Searching For Evidence To Improve Nursing Outcomes

All articles that I access, for any purpose, are evidence-based, peer reviewed literature. I usually obtain literature from the university library, but I have used CINAHL previously. I used the Chamberlain University Library for this assignment, which took me to ProQuest. Both articles I accessed were published in nursing literature related to my topic of concern.

The problem I identified just yesterday was that out of 58 students in my Pharmacology class, 6 of these students evidently had issues with how to use the Publication Manual of the American Psychological Association [APA] (use of quotation marks, citations, and references [also, using WebMD and WebEx] and they don’t know how to properly develop the reference list). I don’t think there was intentional plagiarism by a few students, but I looked for articles on how to help students with this kind of work. Again, for this literature search I utilized the Chamberlain Library and clicked on the “search articles” header, and from their I went straight to ProQuest Nursing. From there, I used the advanced search putting in key words: nursing students and APA, followed by checking the Peer Review box. Although I found 479 results, there is a dearth in more current literature that specifically addresses APA formatting in writing (McGuire, Gerber, Elgsti, & Currin, 2001), where the 4th edition of the APA manual was used as a reference. When I narrowed the date of publication down to 2010 to 2019, I found 279 results that were all over the map (279 results), and I found few that were focused on APA usage by nursing students.

I was able to locate one current article that was published in Nursing Open by authors at two Canadian schools of nursing. The authors identified the purpose: “To explore self-efficacy among first-year nursing students in the context of disciple-specific writing” (Mitchell, Harrington & McMillan, 2017, p. 240). The design was identified as a quasi-experimental study, and the methods used were data collection before and after a writing course was completed by nursing students during orientation (Mitchell et al.). The researchers described participants as 132 Baccalaureate nursing students that were spilt into 3 groups: full study participants that received the course and were tested pre- and post-course; experiment only group that did not receive the course but had both the pre- and post-test; and, a control group that had a pre- and post-test within a specific timeframe. The study was noted to have ethical (IRB) approval, and the authors also described the course with sources identified and these, in my opinion, seemed sound based on the topics and were taken from credible literature including the Journal of Nursing Education, Journal on Excellence in College Teaching, Nurse Education in Practice, Quality Advancement in Nursing Education, and others. The authors reviewed and discussed relevant literature review in the article as well. The authors used citations, references, and tables to substantiate the findings of the study. Study limitations were clearly identified as well as suggestions for further research.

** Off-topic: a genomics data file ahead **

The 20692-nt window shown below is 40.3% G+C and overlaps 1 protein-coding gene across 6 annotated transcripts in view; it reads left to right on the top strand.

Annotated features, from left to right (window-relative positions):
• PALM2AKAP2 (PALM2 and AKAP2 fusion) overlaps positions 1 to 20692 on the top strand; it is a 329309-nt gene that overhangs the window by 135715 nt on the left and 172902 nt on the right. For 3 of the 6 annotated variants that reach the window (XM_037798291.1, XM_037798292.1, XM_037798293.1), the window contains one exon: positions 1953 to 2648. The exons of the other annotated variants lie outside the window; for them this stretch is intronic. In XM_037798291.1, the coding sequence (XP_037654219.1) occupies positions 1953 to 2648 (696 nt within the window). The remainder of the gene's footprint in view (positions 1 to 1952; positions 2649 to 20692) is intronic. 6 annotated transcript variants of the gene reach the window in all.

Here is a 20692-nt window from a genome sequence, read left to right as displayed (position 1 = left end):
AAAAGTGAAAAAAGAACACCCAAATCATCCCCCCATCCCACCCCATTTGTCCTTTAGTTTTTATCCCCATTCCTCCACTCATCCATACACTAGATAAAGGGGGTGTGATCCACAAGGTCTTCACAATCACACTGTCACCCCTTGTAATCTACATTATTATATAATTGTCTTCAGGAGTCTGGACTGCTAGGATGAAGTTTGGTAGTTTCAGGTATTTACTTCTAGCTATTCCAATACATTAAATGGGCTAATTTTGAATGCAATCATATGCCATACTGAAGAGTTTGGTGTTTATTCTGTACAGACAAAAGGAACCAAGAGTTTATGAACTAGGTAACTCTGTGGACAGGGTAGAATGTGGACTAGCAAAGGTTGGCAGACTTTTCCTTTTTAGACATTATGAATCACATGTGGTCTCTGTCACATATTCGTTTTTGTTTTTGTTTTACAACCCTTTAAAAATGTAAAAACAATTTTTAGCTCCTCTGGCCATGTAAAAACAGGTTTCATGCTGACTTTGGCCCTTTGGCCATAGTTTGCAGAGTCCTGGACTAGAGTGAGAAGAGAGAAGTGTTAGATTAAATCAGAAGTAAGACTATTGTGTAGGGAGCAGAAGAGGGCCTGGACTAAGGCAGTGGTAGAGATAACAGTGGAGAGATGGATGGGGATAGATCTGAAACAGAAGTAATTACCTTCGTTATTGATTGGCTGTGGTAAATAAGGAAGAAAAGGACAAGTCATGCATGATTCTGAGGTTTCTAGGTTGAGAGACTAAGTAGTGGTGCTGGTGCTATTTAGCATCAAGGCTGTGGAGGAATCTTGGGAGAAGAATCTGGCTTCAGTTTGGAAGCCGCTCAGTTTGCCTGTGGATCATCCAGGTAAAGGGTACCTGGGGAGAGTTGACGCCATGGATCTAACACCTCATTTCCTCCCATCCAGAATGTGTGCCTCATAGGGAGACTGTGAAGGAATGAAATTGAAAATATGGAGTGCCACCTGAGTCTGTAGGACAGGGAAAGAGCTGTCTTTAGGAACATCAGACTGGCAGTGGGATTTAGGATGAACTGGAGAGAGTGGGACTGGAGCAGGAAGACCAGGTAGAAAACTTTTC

The Self-Efficacy Scale for Academic Writing (SESAW) was created by Mitchell using a 4-point Likert Scale for 10 questions in the test. They also used the STAI (State Trait of Anxiety Inventory) tool by Spielberger (as cited by Mitchell et al.). A “One-way Analysis of Variance (ANOVA)” (Mitchell, et al., p. 243) was used by the authors for statistical significance. Pearson’s r calculations were used for statistical analysis as well as independent t tests. Results of the study findings are indicated by Mitchell et al., are as follows:

1. An improvement in APA usage and grammar over time

2. Correlations between anxiety trait and SESAW identified

3. Students that entered nursing school directly from high school did not do as well as others who had more academic experience

4. English as Second Language students showed no difference in performance

In the final conclusions, Mitchell et al., noted that the study indicates: “discipline-specific

writing instruction can influence writing self-efficacy in first year nursing students.” (p. 249).

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